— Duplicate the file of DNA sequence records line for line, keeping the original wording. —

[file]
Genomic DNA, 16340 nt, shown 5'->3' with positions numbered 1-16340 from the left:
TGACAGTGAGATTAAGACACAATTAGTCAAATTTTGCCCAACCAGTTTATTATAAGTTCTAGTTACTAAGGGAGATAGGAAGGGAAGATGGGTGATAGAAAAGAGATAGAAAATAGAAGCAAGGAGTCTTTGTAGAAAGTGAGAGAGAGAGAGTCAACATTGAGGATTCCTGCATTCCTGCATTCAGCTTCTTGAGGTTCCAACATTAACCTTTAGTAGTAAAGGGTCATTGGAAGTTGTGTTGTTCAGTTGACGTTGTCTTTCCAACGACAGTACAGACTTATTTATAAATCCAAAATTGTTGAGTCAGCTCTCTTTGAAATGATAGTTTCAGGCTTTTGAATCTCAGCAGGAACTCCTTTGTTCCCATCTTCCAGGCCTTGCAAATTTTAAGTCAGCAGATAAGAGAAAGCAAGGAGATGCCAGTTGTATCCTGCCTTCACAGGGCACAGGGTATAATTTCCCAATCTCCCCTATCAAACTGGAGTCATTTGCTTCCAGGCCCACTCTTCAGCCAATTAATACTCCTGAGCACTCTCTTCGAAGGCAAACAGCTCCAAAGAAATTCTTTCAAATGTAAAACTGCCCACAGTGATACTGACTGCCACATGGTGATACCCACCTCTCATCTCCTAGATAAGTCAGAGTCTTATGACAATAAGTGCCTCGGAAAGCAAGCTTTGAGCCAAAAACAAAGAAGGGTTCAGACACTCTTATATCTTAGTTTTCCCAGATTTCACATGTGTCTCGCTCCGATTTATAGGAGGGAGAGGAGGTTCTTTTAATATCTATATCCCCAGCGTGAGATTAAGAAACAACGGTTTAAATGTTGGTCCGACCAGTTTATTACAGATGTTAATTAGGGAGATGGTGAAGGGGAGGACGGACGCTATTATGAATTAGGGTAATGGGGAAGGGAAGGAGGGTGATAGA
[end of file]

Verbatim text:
Genomic DNA, 16340 nt, shown 5'->3' with positions numbered 1-16340 from the left:
TGACAGTGAGATTAAGACACAATTAGTCAAATTTTGCCCAACCAGTTTATTATAAGTTCTAGTTACTAAGGGAGATAGGAAGGGAAGATGGGTGATAGAAAAGAGATAGAAAATAGAAGCAAGGAGTCTTTGTAGAAAGTGAGAGAGAGAGAGTCAACATTGAGGATTCCTGCATTCCTGCATTCAGCTTCTTGAGGTTCCAACATTAACCTTTAGTAGTAAAGGGTCATTGGAAGTTGTGTTGTTCAGTTGACGTTGTCTTTCCAACGACAGTACAGACTTATTTATAAATCCAAAATTGTTGAGTCAGCTCTCTTTGAAATGATAGTTTCAGGCTTTTGAATCTCAGCAGGAACTCCTTTGTTCCCATCTTCCAGGCCTTGCAAATTTTAAGTCAGCAGATAAGAGAAAGCAAGGAGATGCCAGTTGTATCCTGCCTTCACAGGGCACAGGGTATAATTTCCCAATCTCCCCTATCAAACTGGAGTCATTTGCTTCCAGGCCCACTCTTCAGCCAATTAATACTCCTGAGCACTCTCTTCGAAGGCAAACAGCTCCAAAGAAATTCTTTCAAATGTAAAACTGCCCACAGTGATACTGACTGCCACATGGTGATACCCACCTCTCATCTCCTAGATAAGTCAGAGTCTTATGACAATAAGTGCCTCGGAAAGCAAGCTTTGAGCCAAAAACAAAGAAGGGTTCAGACACTCTTATATCTTAGTTTTCCCAGATTTCACATGTGTCTCGCTCCGATTTATAGGAGGGAGAGGAGGTTCTTTTAATATCTATATCCCCAGCGTGAGATTAAGAAACAACGGTTTAAATGTTGGTCCGACCAGTTTATTACAGATGTTAATTAGGGAGATGGTGAAGGGGAGGACGGACGCTATTATGAATTAGGGTAATGGGGAAGGGAAGGAGGGTGATAGA